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Of all the old boys from the early Norwegian black metal scene still lurking around, Fenriz is the one I'd most like to buy a beer for. He fucking loves old school metal, hates the tedious self-seriousness of modern metal, constantly talks about beer and recommends obscure and awesome bands, generally talks a lot of sense and I've read him implicitly condemn racism in interviews. Not to mention I've read him make reference to "when I finally got a computer in 2005..." fucking great. Compared to a snub-nosed boring sod like Gaahl that's all refreshing as hell.
Darkthrone meanwhile are fifteen albums into it and still putting out fresh, raw and infectious material like they formed yesterday and don't expect to be around tomorrow. They're like fucking South Park in terms of consistency, and that's high praise. If you like the idea of an album full of songs like 'Ace of Spades', 'Prowler' and 'Heavy Metal Thunder' sounding like they were recorded during the sessions for Welcome to Hell, Circle the Wagons is the ticket. The Cult is Alive, F.O.A.D. and Dark Thrones and Black Flags are often tagged with a blackened punk style which, while it may have had a little truth in it for those albums, holds less water here. Circle the Wagons is all about classic heavy metal, mostly at about the period the '70s was becoming the '80s and much of the best metal in history was recorded.
"I AM THE GRAVES OF THE EIGHTIES
I AM THE RISEN DEAD
DESTROY THEIR MODERN METAL
AND BANG YOUR FUCKEN HEAD!"
That's my mantra for 2010. Fenriz and Nocturno Culto, or Gylve and Ted as they generally refer to themselves nowadays, seem to be having the time of their lives playing homage to everyone from the punk bands of old, to the golden age of early speed and thrash, to the trudging machismo of late '80s heavy and doom metal. While 'Circle the Wagons' has the wailing attitude of Ramones and Static Age era Misfits, 'Stylized Corpse' marches along like a cut from King of the Dead. The '70s style guitars of the latter even suggest some Rainbow and Pagan Altar influences to my ears, and a bit of Metal Church's debut. Fan-fucken-tastic.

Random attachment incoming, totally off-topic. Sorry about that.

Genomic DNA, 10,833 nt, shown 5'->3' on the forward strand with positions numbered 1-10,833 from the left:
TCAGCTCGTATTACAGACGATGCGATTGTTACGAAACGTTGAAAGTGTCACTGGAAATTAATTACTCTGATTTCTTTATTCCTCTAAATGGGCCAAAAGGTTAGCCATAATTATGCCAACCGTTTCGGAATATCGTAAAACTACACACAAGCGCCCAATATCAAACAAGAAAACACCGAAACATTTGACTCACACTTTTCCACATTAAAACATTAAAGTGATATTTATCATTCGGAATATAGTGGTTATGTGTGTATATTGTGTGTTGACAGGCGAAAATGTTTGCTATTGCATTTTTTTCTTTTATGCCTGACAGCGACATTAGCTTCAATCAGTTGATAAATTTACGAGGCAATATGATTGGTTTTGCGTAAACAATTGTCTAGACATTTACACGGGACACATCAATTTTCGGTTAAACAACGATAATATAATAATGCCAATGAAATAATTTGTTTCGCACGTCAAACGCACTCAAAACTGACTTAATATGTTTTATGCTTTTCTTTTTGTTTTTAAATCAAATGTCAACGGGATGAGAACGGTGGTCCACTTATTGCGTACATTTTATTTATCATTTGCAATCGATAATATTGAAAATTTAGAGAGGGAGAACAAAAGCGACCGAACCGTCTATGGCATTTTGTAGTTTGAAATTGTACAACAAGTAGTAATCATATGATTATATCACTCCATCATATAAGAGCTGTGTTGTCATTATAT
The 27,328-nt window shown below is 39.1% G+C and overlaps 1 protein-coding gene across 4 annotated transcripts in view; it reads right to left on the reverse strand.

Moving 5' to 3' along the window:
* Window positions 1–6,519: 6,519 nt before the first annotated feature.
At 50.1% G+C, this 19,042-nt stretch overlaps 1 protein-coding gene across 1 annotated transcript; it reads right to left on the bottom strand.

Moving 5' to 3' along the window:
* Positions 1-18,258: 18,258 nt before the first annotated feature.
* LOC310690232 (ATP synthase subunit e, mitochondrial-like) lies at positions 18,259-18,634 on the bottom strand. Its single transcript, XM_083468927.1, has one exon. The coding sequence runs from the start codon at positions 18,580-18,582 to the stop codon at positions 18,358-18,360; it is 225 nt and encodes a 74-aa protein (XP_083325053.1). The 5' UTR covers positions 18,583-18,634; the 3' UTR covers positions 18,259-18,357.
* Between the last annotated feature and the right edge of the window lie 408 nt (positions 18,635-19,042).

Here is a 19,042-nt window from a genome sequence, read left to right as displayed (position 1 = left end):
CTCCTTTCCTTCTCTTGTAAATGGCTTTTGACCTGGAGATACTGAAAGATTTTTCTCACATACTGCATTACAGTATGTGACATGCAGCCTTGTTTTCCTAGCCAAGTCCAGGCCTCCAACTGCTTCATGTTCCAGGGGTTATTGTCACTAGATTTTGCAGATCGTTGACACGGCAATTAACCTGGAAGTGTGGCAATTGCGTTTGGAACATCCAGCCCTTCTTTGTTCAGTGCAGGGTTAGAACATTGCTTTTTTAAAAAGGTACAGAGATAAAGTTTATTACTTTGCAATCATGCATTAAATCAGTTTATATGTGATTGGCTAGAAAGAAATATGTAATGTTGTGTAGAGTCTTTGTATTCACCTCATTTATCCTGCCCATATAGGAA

A bit of Angel Witch and Maiden in the awesomely catchy opener 'These Treasures Will Never Befall You'. The early, very early days of thrash and speed metal play their part in the galloping, anthemic 'I Am the Graves of the '80s'. 'I Am the Working Class' combines the lyrics of Twisted Sister with hardcore and the big honest riffs and leads of early Judas Priest and Motorhead. This latter is MY SONG, I love this - time to get personal. I don't want the navel-staring pomp of all this Agalloch crap or the hollow over-technicality of Meshuggah whose name I feel fouls a Darkthrone review, I'm a working class lad and my bread and butter is big, ballsy heavy rock riffs and lyrics about stickin' it to the man. Despite the fact Fenriz wrote it about how much he despises playing live and being expected to be a rockstar but fuck it, I identify with it and it's mine now.
Pretty dense name-dropping and track-listing there but that's what makes this maybe the most fun Darkthrone album as a lover of '80s heavy metal: the unashamed idolisation of Ted and Gylve's favourite bands. The album sound and (almost lack of) production is less in the style of black metal than it is a NWOBHM demo or early Venom album, and the vocals of the two band members are too bizarre to be pinned on any genre. There's some gurgling low vocals, gnarly rasps and piss-take NWOBHM operatic vocals, but nothing so aggressive as say, 'F.O.A.D.' The vocals are just there so that the lyrics could go somewhere, I feel, and are pretty much just for fun. Darkthrone are by no means perfectionists, but the vocal style works just fine for me since I like Lemmy, Cronos, Tim Baker, Zeeb Parkes and Alan Jones. Not that all or any of them sound like the vocals here.
I'm fairly sure noone listening to A Blaze in the Northern Sky in 1991 would have seen these progenitors of testicle-freezing northern black metal ending up playing this so-called blackened punk, let alone go on to be among the very best of the noughties' NWOBHM and classic metal revival outfits. Rather than rubbing icy nipples with Burzum and Mayhem in what feels a bit like their old age, Darkthrone feel more energized than ever as they join Slough Feg in slamming out some of the best straight-up balls to the wall '80s heavy metal in 2010.
"...all we need are some bands sounding like early Queensryche/early Fates warning or Liege Lord and we're completely self-sufficient in the underground with a whole parallel universe ‘80s metal land! YEAH!" - Fenriz